08 Nov 2015

Expedition To South Georgia Island by Maureen

11/23

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Today was another early day! Breakfast at 6:00, zodiacs to shore at 6:45. Fortuna Bay opens to Fortuna Glacier on one side, and Konig Glacier at the very end. Where we landed, we were met by only a few elephant seals and more fur seals. I started my morning here by walking towards the Fortuna Glacier side of the bay. I passed by several groups of king penguins, some pretty waterfalls and streams from the upper regions, and a small gentoo penguin colony way up on a hill. It was very pleasant so long as I kept my distance from the fur seals -- they snort a bit when you get too close.

Top photo: King penguins
Middle photo: Male elephant seal
Bottom photo: Male fur seal

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As I was passing by a sandy/muddy flat at the base of a tussocky hill, Joe -- our bird expert -- grabbed me and asked, "Do you want to see a baby pipit?!" "Yes!" was my reply. So Joe led me back into the tussock grass and then pointed to the snowy base of one tussock lump and there was a big baby pipit, looking mostly like an adult except it still had some fluffy baby feathers and wasn't flying away from its home base. Joe said that its parents are going out and finding food to bring back to big baby.

Pipits are the only songbird on South Georgia and they were almost wiped out by the rat population that invaded the island from the whaling ships way back in the day. Pipits nest on the ground, so rats would come right along to the nests and eat the eggs. After so many years of this, the pipits were close to being no more. The South Georgia Heritage Trust undertook the huge project of eradicating the rat population from the island and thanks to that project, the rats appear to be gone! (The project is still monitoring the island for rats, but there's been no sign of them yet.)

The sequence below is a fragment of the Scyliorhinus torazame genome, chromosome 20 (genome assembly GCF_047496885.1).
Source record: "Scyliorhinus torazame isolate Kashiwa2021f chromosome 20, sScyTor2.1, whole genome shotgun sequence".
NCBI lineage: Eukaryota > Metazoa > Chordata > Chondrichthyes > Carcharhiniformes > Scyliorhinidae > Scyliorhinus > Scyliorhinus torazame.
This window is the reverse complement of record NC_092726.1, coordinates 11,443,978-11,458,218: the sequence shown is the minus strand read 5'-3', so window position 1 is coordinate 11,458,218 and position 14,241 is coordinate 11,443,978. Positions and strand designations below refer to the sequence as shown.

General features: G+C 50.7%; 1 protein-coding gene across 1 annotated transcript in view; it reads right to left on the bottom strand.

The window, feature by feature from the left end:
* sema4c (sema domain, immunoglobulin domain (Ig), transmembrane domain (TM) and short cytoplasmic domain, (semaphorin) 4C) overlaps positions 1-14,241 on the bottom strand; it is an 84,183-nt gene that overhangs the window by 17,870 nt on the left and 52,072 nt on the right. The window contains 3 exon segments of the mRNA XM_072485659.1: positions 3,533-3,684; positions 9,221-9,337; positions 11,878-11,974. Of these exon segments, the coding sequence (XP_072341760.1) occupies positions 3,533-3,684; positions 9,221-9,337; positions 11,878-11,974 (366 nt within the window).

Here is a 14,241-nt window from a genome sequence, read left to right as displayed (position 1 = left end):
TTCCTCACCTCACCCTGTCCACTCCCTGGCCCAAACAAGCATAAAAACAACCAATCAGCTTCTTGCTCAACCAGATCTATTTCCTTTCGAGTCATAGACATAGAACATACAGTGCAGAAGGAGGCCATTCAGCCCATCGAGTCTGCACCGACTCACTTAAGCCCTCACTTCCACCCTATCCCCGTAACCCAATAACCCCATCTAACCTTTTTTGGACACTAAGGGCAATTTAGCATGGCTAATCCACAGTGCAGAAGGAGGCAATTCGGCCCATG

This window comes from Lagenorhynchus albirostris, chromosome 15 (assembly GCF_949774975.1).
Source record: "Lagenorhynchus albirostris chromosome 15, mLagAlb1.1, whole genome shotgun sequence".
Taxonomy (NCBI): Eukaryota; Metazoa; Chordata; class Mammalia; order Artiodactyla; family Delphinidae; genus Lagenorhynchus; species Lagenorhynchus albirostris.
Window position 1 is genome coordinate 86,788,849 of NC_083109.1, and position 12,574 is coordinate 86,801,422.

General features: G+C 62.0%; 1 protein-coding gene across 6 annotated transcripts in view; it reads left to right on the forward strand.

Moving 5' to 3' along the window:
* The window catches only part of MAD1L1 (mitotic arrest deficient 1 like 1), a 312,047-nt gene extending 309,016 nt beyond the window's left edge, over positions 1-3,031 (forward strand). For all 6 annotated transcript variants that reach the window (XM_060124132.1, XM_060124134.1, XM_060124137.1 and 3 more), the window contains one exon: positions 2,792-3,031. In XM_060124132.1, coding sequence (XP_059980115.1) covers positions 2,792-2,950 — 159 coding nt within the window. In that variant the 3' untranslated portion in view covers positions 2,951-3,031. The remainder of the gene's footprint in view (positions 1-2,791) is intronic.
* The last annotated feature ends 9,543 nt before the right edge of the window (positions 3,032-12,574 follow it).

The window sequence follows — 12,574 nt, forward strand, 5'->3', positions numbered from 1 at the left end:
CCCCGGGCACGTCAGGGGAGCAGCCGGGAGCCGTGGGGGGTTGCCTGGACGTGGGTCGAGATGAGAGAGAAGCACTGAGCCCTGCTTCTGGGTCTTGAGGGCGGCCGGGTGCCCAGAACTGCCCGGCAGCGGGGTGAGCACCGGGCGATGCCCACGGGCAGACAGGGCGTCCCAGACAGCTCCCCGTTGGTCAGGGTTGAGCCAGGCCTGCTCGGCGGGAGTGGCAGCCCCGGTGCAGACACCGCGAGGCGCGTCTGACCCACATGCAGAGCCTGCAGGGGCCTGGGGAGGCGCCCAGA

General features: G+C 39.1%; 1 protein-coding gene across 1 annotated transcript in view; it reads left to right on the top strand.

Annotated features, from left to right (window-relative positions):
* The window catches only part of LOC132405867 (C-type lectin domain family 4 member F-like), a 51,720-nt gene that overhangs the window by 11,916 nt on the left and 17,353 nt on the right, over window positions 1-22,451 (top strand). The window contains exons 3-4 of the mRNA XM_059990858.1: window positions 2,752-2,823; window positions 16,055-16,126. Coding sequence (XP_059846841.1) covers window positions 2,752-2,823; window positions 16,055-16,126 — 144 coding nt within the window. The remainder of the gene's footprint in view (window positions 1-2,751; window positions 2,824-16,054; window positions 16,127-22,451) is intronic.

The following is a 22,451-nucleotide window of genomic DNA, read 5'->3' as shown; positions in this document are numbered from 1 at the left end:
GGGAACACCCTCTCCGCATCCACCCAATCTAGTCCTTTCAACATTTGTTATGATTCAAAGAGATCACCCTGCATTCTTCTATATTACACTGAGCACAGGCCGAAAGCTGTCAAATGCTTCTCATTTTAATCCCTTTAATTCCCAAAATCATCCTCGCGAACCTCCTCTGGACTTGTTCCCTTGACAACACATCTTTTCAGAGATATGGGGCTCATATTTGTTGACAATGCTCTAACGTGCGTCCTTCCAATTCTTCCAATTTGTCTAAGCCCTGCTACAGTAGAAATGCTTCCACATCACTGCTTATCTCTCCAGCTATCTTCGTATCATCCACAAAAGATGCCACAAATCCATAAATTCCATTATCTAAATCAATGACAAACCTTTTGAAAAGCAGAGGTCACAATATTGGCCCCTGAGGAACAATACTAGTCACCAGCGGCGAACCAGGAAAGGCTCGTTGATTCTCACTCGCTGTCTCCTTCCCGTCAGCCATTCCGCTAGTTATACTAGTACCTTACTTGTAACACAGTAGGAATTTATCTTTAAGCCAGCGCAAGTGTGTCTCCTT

After I wandered back to the muddy flat, I saw a couple more pipits, then one came flying right towards me and landed practically at my feet! It started poking around a bit in the sand, making its way right around me in search of food. Very cool and what a nice experience considering these guys were so endangered just a couple years ago :-)

Top photo: Baby pipit!
Middle and bottom photos: Pipit parent (?)

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This colony wasn't as energetic as yesterday morning's, but they made up for that by displaying some amazing behaviors. Here, it was much more clear who the parents and young belonged to. The oakum boys closely followed mom or dad and we were able to watch mom/dad feeding the "boys."

Top photo: The colony, the oakum boys tend to huddle together
Middle photo: Parent feeding a youngster
Bottom photo: The oakum boy in the background looks so serene, enjoying the snow...

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We headed back to the ship for lunch. After lunch was the Fortuna Bay to Stromness Whaling Station hike that Shackleton, Worsely, and Crean made when they finally made contact with people after 17(?) months. I had signed up to do it, but after the rain this morning, we were told the snowpack had turned slushy on top. The hike was only a little over 3 miles, but up and down steep passes, and I decided that even with the aid of snowshoes, I didn't want to risk a twisted ankle. Really too bad because I was looking forward to this part of the trip, especially after reading the book 'Endurance' about what Shackleton and his men went through. Oh, well. Perhaps I'll be here again someday to complete it :-)

Instead of the hike, I stayed aboard the ship, took a shower, relaxed in the Bar catching up on this travel journal, and then took photos of Stromness from the ship. It's a derelict whaling station that is closed off to visitors now, so very rusty, full of asbestos, and falling apart.